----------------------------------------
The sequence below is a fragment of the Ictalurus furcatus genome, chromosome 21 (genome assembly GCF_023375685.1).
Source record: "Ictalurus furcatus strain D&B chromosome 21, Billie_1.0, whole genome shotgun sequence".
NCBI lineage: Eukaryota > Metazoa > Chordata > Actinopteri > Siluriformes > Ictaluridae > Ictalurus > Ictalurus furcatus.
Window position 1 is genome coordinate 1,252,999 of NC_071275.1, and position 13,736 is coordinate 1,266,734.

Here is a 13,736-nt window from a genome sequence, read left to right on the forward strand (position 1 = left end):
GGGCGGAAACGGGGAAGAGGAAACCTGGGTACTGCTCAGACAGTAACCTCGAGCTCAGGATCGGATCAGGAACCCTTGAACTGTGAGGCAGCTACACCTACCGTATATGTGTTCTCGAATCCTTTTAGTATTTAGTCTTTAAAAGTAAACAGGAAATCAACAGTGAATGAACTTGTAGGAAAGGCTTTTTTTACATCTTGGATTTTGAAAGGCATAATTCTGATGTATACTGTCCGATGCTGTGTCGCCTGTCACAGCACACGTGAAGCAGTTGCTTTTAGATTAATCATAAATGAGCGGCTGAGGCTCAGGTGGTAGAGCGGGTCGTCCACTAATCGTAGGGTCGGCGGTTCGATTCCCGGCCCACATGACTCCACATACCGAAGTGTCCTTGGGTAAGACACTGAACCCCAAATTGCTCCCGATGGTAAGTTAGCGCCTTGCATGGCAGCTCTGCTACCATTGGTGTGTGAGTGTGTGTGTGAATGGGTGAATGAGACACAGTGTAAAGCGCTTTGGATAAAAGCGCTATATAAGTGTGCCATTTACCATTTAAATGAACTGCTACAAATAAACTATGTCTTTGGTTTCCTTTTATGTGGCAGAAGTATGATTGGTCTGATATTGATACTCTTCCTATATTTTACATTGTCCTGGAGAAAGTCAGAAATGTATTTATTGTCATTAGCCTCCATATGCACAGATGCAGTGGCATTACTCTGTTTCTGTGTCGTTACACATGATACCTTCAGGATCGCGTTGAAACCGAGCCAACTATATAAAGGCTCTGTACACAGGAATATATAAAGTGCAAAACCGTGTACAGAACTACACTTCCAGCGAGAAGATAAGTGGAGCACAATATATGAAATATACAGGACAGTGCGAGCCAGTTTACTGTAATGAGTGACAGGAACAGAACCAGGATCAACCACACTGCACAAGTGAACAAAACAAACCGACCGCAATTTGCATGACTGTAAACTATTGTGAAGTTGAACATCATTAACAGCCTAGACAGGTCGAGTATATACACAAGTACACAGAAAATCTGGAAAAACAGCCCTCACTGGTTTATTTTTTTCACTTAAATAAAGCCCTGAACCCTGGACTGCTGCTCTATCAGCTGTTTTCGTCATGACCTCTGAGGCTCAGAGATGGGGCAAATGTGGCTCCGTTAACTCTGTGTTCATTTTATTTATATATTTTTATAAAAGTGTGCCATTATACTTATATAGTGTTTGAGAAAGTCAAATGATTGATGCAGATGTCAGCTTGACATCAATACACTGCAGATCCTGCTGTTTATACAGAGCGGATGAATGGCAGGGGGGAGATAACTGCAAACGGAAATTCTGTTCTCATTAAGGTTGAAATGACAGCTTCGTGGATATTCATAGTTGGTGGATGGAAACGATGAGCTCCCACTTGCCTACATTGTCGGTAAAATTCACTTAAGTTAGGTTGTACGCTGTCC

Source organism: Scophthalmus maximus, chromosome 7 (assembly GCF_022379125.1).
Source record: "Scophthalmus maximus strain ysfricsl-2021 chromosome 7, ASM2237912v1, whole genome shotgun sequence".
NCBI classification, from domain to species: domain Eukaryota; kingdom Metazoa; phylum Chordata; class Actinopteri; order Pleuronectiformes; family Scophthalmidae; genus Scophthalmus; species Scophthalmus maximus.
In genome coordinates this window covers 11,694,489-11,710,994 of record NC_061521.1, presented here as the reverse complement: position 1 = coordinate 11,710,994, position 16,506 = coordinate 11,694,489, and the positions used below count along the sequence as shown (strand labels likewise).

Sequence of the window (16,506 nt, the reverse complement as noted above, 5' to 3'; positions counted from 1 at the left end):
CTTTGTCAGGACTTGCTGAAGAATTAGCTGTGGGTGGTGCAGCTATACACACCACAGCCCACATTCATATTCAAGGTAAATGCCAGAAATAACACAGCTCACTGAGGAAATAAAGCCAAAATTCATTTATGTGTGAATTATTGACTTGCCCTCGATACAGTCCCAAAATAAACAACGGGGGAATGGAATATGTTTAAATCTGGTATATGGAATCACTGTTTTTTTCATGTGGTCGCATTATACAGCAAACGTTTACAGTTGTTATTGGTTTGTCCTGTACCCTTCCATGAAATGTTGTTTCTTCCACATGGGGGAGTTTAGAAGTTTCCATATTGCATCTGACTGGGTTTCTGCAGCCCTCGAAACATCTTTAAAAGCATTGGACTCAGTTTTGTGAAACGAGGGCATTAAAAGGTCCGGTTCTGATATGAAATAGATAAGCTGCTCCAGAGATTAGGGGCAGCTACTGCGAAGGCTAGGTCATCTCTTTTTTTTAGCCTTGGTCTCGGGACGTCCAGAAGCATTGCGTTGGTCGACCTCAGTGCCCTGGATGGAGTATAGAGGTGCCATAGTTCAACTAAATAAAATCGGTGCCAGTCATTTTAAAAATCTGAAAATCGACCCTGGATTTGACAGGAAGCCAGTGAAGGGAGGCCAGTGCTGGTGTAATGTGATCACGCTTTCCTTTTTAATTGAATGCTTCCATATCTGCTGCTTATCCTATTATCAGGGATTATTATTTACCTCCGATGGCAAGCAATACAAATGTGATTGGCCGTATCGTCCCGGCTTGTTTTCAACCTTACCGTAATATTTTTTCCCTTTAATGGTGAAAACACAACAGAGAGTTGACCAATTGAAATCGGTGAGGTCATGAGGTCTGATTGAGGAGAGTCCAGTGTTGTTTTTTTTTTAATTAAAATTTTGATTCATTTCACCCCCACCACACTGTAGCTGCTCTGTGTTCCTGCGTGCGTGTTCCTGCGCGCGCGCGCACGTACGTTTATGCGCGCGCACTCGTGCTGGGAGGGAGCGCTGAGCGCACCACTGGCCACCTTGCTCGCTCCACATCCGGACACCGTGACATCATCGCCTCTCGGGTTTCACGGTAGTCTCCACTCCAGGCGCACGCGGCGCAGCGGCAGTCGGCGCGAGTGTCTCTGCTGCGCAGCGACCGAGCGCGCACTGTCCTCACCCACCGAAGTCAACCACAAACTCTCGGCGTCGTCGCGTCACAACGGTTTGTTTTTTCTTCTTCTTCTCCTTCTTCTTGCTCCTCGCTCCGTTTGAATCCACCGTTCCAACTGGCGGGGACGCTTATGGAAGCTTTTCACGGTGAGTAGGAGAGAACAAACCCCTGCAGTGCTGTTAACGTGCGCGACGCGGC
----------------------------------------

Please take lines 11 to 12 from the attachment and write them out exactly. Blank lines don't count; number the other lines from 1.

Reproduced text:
Sequence of the window (16,506 nt, the reverse complement as noted above, 5' to 3'; positions counted from 1 at the left end):
CTTTGTCAGGACTTGCTGAAGAATTAGCTGTGGGTGGTGCAGCTATACACACCACAGCCCACATTCATATTCAAGGTAAATGCCAGAAATAACACAGCTCACTGAGGAAATAAAGCCAAAATTCATTTATGTGTGAATTATTGACTTGCCCTCGATACAGTCCCAAAATAAACAACGGGGGAATGGAATATGTTTAAATCTGGTATATGGAATCACTGTTTTTTTCATGTGGTCGCATTATACAGCAAACGTTTACAGTTGTTATTGGTTTGTCCTGTACCCTTCCATGAAATGTTGTTTCTTCCACATGGGGGAGTTTAGAAGTTTCCATATTGCATCTGACTGGGTTTCTGCAGCCCTCGAAACATCTTTAAAAGCATTGGACTCAGTTTTGTGAAACGAGGGCATTAAAAGGTCCGGTTCTGATATGAAATAGATAAGCTGCTCCAGAGATTAGGGGCAGCTACTGCGAAGGCTAGGTCATCTCTTTTTTTTAGCCTTGGTCTCGGGACGTCCAGAAGCATTGCGTTGGTCGACCTCAGTGCCCTGGATGGAGTATAGAGGTGCCATAGTTCAACTAAATAAAATCGGTGCCAGTCATTTTAAAAATCTGAAAATCGACCCTGGATTTGACAGGAAGCCAGTGAAGGGAGGCCAGTGCTGGTGTAATGTGATCACGCTTTCCTTTTTAATTGAATGCTTCCATATCTGCTGCTTATCCTATTATCAGGGATTATTATTTACCTCCGATGGCAAGCAATACAAATGTGATTGGCCGTATCGTCCCGGCTTGTTTTCAACCTTACCGTAATATTTTTTCCCTTTAATGGTGAAAACACAACAGAGAGTTGACCAATTGAAATCGGTGAGGTCATGAGGTCTGATTGAGGAGAGTCCAGTGTTGTTTTTTTTTTAATTAAAATTTTGATTCATTTCACCCCCACCACACTGTAGCTGCTCTGTGTTCCTGCGTGCGTGTTCCTGCGCGCGCGCGCACGTACGTTTATGCGCGCGCACTCGTGCTGGGAGGGAGCGCTGAGCGCACCACTGGCCACCTTGCTCGCTCCACATCCGGACACCGTGACATCATCGCCTCTCGGGTTTCACGGTAGTCTCCACTCCAGGCGCACGCGGCGCAGCGGCAGTCGGCGCGAGTGTCTCTGCTGCGCAGCGACCGAGCGCGCACTGTCCTCACCCACCGAAGTCAACCACAAACTCTCGGCGTCGTCGCGTCACAACGGTTTGTTTTTTCTTCTTCTTCTCCTTCTTCTTGCTCCTCGCTCCGTTTGAATCCACCGTTCCAACTGGCGGGGACGCTTATGGAAGCTTTTCACGGTGAGTAGGAGAGAACAAACCCCTGCAGTGCTGTTAACGTGCGCGACGCGGC